Recently, I’ve seen researchers beginning to measure the impact of developing patron relationships and focus on the data that will quantify relationships. This is a great sign of things to come for the arts industry. In our own research at TRG, we’ve seen that measuring relationships in an integrated and holistic way can help organizations better understand patrons and impact revenue. Transactions that may seem unrelated when measured by different departments can actually indicate loyal relationships. The whole picture matters in each individual patron record, as it does when measuring the impact of patron-generated revenue across an organization.


Posted September 24, 2015







May13

Loyalty, Collaboration, and Community in Philadelphia

Wednesday, May 13 at 2 EDT/11 PDT


You may know the buying and donating patterns of your own audience. But do you know how they engage with the other arts organizations in your community? And does that mean you’re in competition with them or have opportunities to collaborate?

Seventeen arts and cultural institutions in the Philadelphia area set out to find the answers to those very questions. The study they commissioned investigated the buying and donating behavior of nearly 1 million arts audience and visitor households over seven years, with interesting findings about community engagement and audience loyalty. Researchers profiled how loyal patrons were to each individual organization and tracked patterns of loyalty across the community.

Click through to read more and view the video.


Posted May 13, 2015







May05

Photo by opensource.com (CC BY 2.0)

At the beginning of this year, the NEA came out with a report on why people attend the arts. This study struck a chord with me, because it momentarily put aside the question of whether arts attendance is growing or shrinking and instead focuses on why people actually come to the arts in the first place. The study found that 83% of arts participants value “being devoted and loyal.” This aligns with TRG’s own research, which suggests that it’s no longer enough to know whether you're hitting attendance goals. The question has evolved from "Are audiences growing?" to "Are audiences growing more loyal?"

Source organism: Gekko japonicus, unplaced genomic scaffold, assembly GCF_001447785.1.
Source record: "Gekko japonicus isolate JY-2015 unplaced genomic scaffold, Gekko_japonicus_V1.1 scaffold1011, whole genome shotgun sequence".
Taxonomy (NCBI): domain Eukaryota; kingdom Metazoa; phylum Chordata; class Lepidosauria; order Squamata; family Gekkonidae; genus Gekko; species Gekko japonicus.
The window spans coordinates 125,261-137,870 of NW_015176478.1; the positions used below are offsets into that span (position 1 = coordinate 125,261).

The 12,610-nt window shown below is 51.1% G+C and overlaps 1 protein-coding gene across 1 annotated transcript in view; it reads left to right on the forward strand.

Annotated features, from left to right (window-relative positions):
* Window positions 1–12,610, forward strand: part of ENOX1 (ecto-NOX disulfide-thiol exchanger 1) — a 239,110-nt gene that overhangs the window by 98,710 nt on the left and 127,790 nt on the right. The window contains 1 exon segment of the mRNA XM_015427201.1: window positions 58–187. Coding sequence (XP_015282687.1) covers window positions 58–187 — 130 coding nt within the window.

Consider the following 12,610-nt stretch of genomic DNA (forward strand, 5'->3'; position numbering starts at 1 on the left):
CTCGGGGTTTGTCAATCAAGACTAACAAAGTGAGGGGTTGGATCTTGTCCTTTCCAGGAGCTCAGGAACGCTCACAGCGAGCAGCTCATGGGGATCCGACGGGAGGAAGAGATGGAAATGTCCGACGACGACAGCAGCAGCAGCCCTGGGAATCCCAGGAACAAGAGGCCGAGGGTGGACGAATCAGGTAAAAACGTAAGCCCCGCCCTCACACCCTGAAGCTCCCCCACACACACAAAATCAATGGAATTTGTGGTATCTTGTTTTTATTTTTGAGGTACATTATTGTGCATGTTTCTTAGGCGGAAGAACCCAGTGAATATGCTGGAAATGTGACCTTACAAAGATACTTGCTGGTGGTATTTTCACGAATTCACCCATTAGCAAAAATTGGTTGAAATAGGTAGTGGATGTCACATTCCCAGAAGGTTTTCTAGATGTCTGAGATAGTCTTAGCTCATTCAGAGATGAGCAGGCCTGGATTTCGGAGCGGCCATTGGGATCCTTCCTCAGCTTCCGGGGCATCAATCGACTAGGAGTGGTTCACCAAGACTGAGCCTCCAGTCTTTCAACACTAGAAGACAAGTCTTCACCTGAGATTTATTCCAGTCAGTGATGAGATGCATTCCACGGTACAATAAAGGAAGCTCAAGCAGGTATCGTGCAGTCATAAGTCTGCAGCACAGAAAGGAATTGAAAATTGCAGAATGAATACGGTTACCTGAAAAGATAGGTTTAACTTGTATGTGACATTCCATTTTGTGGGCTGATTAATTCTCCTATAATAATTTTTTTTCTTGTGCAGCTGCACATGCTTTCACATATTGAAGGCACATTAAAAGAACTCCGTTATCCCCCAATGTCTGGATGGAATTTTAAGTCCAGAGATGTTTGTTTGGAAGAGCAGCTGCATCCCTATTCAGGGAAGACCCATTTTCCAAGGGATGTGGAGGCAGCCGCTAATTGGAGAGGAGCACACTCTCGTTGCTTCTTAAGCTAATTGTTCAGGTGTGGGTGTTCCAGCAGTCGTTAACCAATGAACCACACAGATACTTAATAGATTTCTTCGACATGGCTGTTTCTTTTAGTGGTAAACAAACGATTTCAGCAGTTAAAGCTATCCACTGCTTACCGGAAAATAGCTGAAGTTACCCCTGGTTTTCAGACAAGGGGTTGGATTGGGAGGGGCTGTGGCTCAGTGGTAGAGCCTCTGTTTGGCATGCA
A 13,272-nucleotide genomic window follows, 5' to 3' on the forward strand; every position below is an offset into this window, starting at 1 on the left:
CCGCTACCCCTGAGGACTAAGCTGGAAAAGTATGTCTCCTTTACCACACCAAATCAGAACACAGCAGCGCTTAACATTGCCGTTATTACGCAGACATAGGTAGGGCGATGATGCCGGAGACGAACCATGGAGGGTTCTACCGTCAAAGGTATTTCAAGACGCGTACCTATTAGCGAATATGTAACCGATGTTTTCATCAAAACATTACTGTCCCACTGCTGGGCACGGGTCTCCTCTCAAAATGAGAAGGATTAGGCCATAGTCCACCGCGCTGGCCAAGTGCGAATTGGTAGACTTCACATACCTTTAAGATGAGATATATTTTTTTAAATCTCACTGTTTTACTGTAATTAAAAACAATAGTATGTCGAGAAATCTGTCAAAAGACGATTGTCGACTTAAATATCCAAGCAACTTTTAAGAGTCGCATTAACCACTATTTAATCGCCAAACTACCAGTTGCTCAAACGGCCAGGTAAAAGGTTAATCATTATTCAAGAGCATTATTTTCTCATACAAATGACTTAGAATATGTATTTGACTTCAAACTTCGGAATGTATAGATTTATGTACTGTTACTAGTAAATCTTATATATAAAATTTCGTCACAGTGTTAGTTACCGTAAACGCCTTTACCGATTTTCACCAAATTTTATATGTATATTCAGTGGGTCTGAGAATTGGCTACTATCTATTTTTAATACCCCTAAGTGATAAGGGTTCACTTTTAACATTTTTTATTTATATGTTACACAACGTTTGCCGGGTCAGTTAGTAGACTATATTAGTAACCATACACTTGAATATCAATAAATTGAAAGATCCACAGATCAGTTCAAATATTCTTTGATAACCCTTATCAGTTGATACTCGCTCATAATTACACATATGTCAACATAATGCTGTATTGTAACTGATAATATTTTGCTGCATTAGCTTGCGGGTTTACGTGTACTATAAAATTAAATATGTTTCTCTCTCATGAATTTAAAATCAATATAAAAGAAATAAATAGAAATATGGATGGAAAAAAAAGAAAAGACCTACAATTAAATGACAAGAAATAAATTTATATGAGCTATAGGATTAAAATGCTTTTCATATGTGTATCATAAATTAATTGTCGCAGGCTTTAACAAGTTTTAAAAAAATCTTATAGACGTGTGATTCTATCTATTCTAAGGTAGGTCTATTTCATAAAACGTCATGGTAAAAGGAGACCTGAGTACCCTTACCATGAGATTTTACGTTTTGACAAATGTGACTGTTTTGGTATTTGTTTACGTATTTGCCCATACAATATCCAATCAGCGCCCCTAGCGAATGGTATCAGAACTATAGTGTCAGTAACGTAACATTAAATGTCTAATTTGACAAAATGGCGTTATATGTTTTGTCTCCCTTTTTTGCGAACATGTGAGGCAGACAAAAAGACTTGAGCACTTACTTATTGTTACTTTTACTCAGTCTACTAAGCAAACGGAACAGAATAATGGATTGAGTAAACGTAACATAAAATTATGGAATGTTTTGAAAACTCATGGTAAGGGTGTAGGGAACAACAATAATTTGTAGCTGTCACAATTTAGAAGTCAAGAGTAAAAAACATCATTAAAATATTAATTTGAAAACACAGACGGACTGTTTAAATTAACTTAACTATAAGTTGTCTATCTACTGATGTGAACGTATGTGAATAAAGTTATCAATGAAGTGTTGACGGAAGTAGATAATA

The NEA report suggests some ways to overcome barriers to arts participation, among them community engagement. Decision makers and funders in our field seem to be thinking more in recent years about what makes an arts community healthy, and how to measure engagement across communities.

We recently did a study with the Greater Philadelphia Cultural Alliance which studied how audiences interact with different arts organizations across a community. (Full study here.) Spanning 7 years and studying nearly 1 million arts audience households from 17 arts and cultural institutions, this study looked in-depth at loyalty within organizations and engagement across the community.


Posted May 5, 2015







Jan22

New research reveals key data for developing museum and performing arts audiences

Produced by the Greater Philadelphia Cultural Alliance with support from TRG Arts

 

2014 Patron Loyalty Study: Loyalty By the NumbersThe 2014 Patron Loyalty Study: Loyalty By the Numbers examines the financial transactions (including ticket sales, memberships and donations) of almost a million Greater Philadelphia households, using seven years of data from 17 major cultural attractions in the region. One of the key findings of the report is that, despite the sector’s focus on developing new audiences, the erosion of current audience loyalty represents one of the most significant financial risks for cultural groups. 

The study found that less than 3% of patrons generated over 62% of total patron revenue. However, spending by this small but powerful group of patrons declined 12% throughout the study, driven by a decline in primarily donor activity/revenue.

“While expanding audiences remains critical for the long term,” said Cultural Alliance Vice President John McInerney, “Retention and engagement of current audiences may be the most important strategy for an organization’s bottom line.”